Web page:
February 24-25, 2018
Religious Studies, University of Dayton
Keynote Speakers: Elliot R. Wolfson and Amy Hollywood
What do philosophers mean when they use the word ‘God’? Pascal’s famous dictum drew the battle lines: in writing “God of Abraham, God of Isaac, God of Jacob – not of the philosophers and scholars,” a difference is declared, but what the difference is, or what these two gods are, remains unclear. This conference seeks to revisit the gods of the philosophers—from the ancient to the present—to better understand what philosophers mean when they talk about ‘God’.
This conference proposes that the God of the philosophers be revisited from the perspective of affect and emotion. One question orients our investigation: What can we learn about the God of the philosophers when we look at it through the lens of affect? Engaging both philosophy and theology, and using mysticism and aesthetics to warp the boundary between them, the goal is to shed new light on the affective dimensions of the philosopher’s God.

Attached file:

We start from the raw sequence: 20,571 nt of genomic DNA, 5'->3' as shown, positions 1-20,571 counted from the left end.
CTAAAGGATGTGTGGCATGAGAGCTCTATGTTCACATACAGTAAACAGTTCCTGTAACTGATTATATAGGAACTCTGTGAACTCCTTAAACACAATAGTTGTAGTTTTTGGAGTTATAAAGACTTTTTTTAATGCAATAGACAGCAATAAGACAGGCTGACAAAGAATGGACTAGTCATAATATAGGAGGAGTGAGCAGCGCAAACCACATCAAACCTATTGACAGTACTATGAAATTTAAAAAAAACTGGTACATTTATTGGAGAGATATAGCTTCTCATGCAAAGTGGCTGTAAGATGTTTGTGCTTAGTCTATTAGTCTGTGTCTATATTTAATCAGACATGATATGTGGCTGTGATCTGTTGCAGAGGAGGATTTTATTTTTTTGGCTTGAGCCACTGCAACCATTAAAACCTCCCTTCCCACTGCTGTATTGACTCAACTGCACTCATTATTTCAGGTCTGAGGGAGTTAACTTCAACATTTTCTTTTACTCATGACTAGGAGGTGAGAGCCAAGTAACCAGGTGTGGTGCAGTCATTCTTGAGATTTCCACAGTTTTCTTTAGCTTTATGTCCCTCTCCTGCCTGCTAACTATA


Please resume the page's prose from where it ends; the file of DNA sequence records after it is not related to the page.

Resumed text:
• Mysticism, philosophy, and affect in medieval thought
• Gender, God, and philosophical affects
• Political theology and affect (affect and legitimacy)
• Spinoza, Leibniz, Lessing and a God composed of affects
• After the Death of God: affect and God in critical theory
• Race, God and affect
• Affect in Asian philosophical-religious traditions
• Religious existentialism and its gods
We invite a variety of proposals, ranging from (a) traditional conference papers to (b) reading and working groups to (c) live creative and art performances and tasks. Works in-progress are very much encouraged. Please submit a short abstract (200-300 words) to email@example.com. Final submission date is Nov 15th, 2017.